It was difficult for me as we’d been beaten by Wycombe Wanderers in the play-off final last season. If we’d have won, as I think most people expected we would, it would probably have been a good time to step away from Oxford, having completed the job you joined the club for, and to say thank you. Last year was my 50th pre-season. I explained to Karl (Robinson) that I felt it was time for someone else to have a go, after six years of working with the club. With the pandemic and lack of supporters, I felt it had changed the dynamics of a matchday and it didn’t feel the same as before, and maybe it was a time for me to move on. Perhaps I was starting to feel like I needed a new challenge and maybe spend more time at home. The club expressed a desire to retain my experience and asked if I could spend a few hours a week working behind the scenes, helping with the loan players out at various clubs, on the recruitment side and perhaps supporting some of the younger staff in a mentoring capacity, generally helping wherever required.
As I’ve mentioned already, about a structure in your life and a purpose to get up for in the morning, the role at the club has given me the opportunity of that and at the moment it appears to work for the club and for me. I feel that we’ve both benefitted, and I’m enjoying helping some of the younger people at the club passing on my experience where needed, whilst at the same time having an interest in the team on a matchday.
Do you enjoy the financial/administration side of your role?
We have to learn to live with all factors contributing towards the game. Agents, for example, get a bad rep, but there are good agents who work well and are easier to deal with. I’ve had lots of experiences, and I do enjoy liaising with all parties within the club. We have a board that are based abroad, so I am around if required to represent the club. We have a very talented recruitment department, who have achieved a great deal for the club over recent years. I can offer a different opinion, hopefully opening people’s minds to another way of working, or just simply having a vast array of contacts built up over the years that can be invaluable.
It’s so important to be able to manage upwards as well as down. I’ve always felt it was important to have contact with people on the administration side of the club too, as the people working in departments like the ticket office are so valuable to the club and the culture you are striving to develop. They are often supporters of the club and it’s important to work with and recognise their contribution.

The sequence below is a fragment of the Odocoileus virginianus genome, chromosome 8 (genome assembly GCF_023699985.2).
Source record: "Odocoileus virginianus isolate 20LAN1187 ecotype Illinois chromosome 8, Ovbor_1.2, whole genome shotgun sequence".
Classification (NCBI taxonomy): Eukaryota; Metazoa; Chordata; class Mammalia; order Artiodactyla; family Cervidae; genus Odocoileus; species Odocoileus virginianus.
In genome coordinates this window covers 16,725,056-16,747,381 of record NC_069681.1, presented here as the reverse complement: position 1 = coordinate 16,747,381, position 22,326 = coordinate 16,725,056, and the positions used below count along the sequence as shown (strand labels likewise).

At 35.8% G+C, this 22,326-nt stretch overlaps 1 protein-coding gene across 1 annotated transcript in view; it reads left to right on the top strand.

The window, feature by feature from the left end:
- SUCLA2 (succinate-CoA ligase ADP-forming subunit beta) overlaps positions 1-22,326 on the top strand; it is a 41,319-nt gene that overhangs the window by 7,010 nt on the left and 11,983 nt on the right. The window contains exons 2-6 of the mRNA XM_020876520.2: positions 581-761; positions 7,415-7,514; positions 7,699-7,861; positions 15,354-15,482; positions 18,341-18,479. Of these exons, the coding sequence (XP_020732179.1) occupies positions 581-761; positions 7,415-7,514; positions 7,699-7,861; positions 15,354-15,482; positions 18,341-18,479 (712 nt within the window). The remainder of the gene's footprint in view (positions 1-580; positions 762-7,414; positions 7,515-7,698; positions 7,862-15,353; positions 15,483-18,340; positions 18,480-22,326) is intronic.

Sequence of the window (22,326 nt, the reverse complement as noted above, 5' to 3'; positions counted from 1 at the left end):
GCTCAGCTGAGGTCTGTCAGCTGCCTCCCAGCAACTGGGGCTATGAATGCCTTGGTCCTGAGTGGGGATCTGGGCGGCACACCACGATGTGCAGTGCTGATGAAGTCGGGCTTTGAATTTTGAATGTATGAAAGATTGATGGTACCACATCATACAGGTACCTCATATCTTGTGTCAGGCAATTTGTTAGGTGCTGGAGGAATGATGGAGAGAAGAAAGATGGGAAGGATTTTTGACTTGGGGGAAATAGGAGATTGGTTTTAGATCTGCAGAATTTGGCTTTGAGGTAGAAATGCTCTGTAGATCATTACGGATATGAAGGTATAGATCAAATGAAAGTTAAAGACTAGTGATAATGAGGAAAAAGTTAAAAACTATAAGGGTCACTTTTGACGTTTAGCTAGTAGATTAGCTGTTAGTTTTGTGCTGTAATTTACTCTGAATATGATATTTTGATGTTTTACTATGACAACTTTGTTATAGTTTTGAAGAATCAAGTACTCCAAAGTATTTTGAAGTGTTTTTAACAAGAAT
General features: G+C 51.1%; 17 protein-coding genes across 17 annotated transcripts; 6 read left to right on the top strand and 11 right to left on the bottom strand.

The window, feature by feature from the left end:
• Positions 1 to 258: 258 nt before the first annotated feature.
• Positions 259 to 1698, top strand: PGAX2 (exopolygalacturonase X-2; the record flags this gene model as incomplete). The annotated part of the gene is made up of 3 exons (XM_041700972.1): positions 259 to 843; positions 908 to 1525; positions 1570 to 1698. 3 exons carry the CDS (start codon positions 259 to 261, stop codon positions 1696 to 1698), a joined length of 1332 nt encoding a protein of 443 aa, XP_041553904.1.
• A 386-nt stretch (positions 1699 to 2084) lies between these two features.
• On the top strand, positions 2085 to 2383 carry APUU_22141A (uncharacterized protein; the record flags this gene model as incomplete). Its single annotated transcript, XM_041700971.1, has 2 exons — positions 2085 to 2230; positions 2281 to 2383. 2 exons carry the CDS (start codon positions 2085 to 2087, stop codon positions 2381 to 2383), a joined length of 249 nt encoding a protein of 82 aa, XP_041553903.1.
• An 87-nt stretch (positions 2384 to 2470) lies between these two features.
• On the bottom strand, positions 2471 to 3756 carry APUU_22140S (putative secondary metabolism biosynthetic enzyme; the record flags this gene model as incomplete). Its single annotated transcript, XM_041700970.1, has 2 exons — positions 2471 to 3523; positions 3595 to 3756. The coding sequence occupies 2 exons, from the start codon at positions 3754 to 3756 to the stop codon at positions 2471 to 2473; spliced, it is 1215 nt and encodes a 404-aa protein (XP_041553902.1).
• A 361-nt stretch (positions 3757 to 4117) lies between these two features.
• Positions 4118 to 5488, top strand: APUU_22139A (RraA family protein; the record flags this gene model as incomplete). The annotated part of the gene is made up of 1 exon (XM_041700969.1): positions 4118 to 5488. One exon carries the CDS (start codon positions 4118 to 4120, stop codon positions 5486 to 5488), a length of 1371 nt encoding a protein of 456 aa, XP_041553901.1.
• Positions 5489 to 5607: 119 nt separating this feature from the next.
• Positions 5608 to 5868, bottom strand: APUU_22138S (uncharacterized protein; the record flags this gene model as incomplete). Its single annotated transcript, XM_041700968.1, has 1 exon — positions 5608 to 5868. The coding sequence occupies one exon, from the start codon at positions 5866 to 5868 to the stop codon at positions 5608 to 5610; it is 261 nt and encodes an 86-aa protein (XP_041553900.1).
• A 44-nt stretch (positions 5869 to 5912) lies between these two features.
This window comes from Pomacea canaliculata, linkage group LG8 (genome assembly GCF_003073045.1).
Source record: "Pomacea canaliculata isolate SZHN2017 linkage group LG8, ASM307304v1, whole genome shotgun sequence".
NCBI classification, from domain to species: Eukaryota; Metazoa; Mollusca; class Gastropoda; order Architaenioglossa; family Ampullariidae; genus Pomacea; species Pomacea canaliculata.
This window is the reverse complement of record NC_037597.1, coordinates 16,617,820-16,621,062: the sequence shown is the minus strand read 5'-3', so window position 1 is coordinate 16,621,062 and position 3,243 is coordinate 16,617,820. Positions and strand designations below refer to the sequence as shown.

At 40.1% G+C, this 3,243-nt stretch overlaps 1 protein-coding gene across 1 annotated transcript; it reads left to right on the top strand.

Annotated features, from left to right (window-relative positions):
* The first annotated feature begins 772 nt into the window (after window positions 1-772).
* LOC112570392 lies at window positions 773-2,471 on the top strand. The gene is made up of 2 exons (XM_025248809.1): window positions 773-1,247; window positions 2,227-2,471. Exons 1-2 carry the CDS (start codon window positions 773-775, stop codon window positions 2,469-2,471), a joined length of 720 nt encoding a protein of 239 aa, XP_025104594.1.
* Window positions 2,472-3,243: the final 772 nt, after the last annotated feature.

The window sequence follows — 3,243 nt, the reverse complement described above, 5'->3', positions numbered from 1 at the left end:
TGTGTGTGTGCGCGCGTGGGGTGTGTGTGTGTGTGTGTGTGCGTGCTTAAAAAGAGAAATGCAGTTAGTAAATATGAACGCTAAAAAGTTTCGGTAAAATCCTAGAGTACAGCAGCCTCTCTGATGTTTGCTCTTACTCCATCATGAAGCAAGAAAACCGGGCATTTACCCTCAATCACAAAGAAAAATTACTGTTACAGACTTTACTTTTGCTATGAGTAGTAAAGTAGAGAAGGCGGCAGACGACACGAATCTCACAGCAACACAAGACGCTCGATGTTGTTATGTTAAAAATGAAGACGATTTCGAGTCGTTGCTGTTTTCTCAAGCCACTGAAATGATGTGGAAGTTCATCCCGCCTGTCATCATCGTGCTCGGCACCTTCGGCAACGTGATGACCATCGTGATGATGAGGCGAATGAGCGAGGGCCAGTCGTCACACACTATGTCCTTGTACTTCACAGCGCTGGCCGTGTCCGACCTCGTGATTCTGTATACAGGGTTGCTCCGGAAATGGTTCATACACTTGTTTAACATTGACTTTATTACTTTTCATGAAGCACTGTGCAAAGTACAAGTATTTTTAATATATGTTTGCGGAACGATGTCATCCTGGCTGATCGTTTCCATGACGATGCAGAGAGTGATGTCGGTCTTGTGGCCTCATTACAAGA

He’s worked with the biggest names, on the biggest of stages, but regardless of this Derek Fazackerley maintains his process and his love for the game, and being an assistant manager, whatever the level.
Across decades, ‘Faz’ has provided expert advice and support to managers at their peak and to those climbing the ladder, acting as a trusted and valued confidant, with the ability to speak truth to power whilst contributing towards the collective objectives of the club.
Fazackerley’s dedication and loyalty to the game and to his work is no surprise – he is Blackburn Rovers’ record appearance holder – and whilst he may no longer be working as an assistant, he is still working, providing advice, experience, all with a dash of his warm, sense of humour, as he plays a vital role behind-the-scenes for Oxford United, chasing one more slice of success from a career that has delivered so much already.
For more information on Dean Eldredge and Oporto Sports Management, please visit www.oportosports.com and follow them on Twitter @DeanEldredge and @OportoSports
2001 UEFA Pro Licence
1986 NEBS Certificate in Supervisory Management (Salford)
1981 FA Full Coaching Licence
1969 4 O Levels
Assistant Managerial Landmarks
2020 League 1 Play-off finalists
2017 Football League Trophy finalists
2016 Promotion to League 1
2016 Football League Trophy finalists
2010 League 1 Play-off Semi-Finalists
2001 Championship title-winners
2002 Qualified UEFA Cup
2008 Qualified UEFA Cup
2000 European Championships Group Stages
1999 Championship Play-Off Final
1995-1996 Champions League campaign
1997-1998 Qualified for UEFA Cup
1992-1993 First Division Champions
1993-1994 Qualified for UEFA Cup
Coaching Highlight to-date?
I’ve been very fortunate in the way my career has panned out, but probably that first promotion with Newcastle United in the 1992/93 season was a standout. I’d helped Kevin (Keegan) the year before, but that was my first full season working with the first-team. It just took off. It wasn’t just the promotion; it was the brand of football that we played. Then a year later we qualified for Europe. It was just such a special time and the people loved Kevin dearly. It was such a wonderful place to work. The size of the club? Wow. The day we walked around the pitch celebrating the promotion is hard to put in to words. Then afterwards, you couldn’t walk anywhere without having a beer put in your hand!
The other highlight would again be working with Kevin, for England, and our first game, the 3-0 home win over Poland. I can remember more about the journey to the game than the game itself. Sitting on the coach, open-mouthed at the people lining the villages on the way from the hotel, waving to us, was just surreal. Flags being waved everywhere. I didn’t realise it was going to be like that and for someone who never played international football, it was quite emotional. When we reached Wembley it was just a sea of flags and people. It’s something I will never forget.